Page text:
CLARK SWAYS SOME ON IRAQ STRATEGY
By Erin P. Billings
Roll Call Staff
September 22, 2005
After hearing a presentation from retired Gen. Wesley Clark on Tuesday night, a bloc of House Democrats who have been calling for an immediate withdrawal of U.S. forces from Iraq admitted Clark's comments are prompting them to take a new look at the issue.
Clark met privately with the members of the Out of Iraq Caucus to give them his perspective on the ongoing conflict and offer advice on how Democrats should frame their arguments for bringing troops home. His call: Avoid specific timelines for withdrawal and focus instead on calling for and developing strategies for success that rely not on the military, but on diplomacy.
Rep. Maxine Waters (D-Calif.), who formed the Out of Iraq Caucus, said Clark gave the group “good recommendations” about how to move forward in talking about bringing an end to the war and developing a strategy to bring home U.S. forces. The Out of Iraq Caucus is developing a strategic plan on the matter to be released in the coming months.
“I think he gave us some more to think about, and more to think about in this whole area of diplomacy,” she said. “He gave us good recommendations that we can form a consensus around.”
“What he did was refocus me, and all of us, in coming up with a plan for diplomacy,” Waters added. “We decided we would get together and talk about and formulate a plan based on what he told us to lead this country and pressure this administration on the diplomatic issues that it hasn't been involved in.”
The Out of Iraq Caucus is a band of about 50 liberal Democrats dedicated to increasing pressure in the White House to end the Iraqi conflict and bring U.S. troops home. The caucus formed in June to offer a divided party a more forceful voice on the issue.
Clark, a one-time Democratic presidential hopeful, has become a familiar face on military strategy and message for a party that continues to be split on the U.S. role in the region. House Minority Leader Nancy Pelosi (D-Calif.) and other leaders already have adopted Clark's message of calling for a success strategy and steering away from timelines as they try to unify their Caucus on the issue.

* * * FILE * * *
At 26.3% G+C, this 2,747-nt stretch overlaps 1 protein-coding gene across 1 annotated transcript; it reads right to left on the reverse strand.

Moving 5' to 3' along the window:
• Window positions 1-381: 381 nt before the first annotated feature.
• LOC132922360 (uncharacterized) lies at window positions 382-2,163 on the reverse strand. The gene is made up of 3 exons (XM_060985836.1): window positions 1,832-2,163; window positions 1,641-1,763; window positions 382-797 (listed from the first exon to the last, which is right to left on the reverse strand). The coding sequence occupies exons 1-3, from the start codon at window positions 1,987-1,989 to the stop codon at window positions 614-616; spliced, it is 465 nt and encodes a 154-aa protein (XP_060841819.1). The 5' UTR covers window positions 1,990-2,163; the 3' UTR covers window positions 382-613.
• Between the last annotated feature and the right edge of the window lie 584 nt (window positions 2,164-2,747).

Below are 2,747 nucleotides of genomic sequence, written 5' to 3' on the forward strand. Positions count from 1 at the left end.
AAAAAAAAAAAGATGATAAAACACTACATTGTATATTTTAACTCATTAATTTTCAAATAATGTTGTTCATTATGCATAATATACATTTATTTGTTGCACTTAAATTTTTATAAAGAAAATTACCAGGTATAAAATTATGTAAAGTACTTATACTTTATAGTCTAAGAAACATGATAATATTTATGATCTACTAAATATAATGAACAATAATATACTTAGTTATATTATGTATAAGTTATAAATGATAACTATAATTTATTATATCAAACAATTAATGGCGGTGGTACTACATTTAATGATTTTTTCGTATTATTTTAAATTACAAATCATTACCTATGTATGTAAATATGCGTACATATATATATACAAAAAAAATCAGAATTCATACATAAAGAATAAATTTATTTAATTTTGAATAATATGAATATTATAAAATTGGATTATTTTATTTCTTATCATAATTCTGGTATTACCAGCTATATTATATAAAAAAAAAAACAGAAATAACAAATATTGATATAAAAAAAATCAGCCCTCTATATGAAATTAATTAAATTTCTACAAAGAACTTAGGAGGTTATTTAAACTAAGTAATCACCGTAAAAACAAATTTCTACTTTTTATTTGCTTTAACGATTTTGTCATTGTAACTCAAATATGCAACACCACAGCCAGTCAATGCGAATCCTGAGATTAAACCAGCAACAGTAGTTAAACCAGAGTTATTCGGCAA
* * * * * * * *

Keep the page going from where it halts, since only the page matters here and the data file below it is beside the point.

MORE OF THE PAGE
A Clark ally, speaking on the condition of anonymity, said the former general has “become the go-to guy for Congressional Democrats on national security and the war in Iraq.”
This source said Clark's experience and familiarity with Iraq puts him in a unique position to lend advice to the Democrats – even the most liberal in the party. He advises without lecturing and has the experience and credibility to back up his ideas, this source said.
“In that role, he walks it like he talks it,” this source said. “He's talking to all sides in trying to unify Democrats on at least developing a plan as an alternative to the befuddlement that is the administration's policy.”
The session comes at a time when many left-leaning members of the Democratic Caucus believe their House leaders have been too quiet on the topic of Iraq, and have not made enough of an issue of the failures of the Bush administration's policies nor have they gone far enough to pressure the White House to come up with an exit plan.
“The Democratic leadership is not vocal enough,” Waters said.
Rep. Lynn Woolsey (D-Calif.), who is helping lead that charge, said “we broke the silence” and there is “no question in anybody's mind that we have to discuss what is going to happen in Iraq. We have to put together a plan.”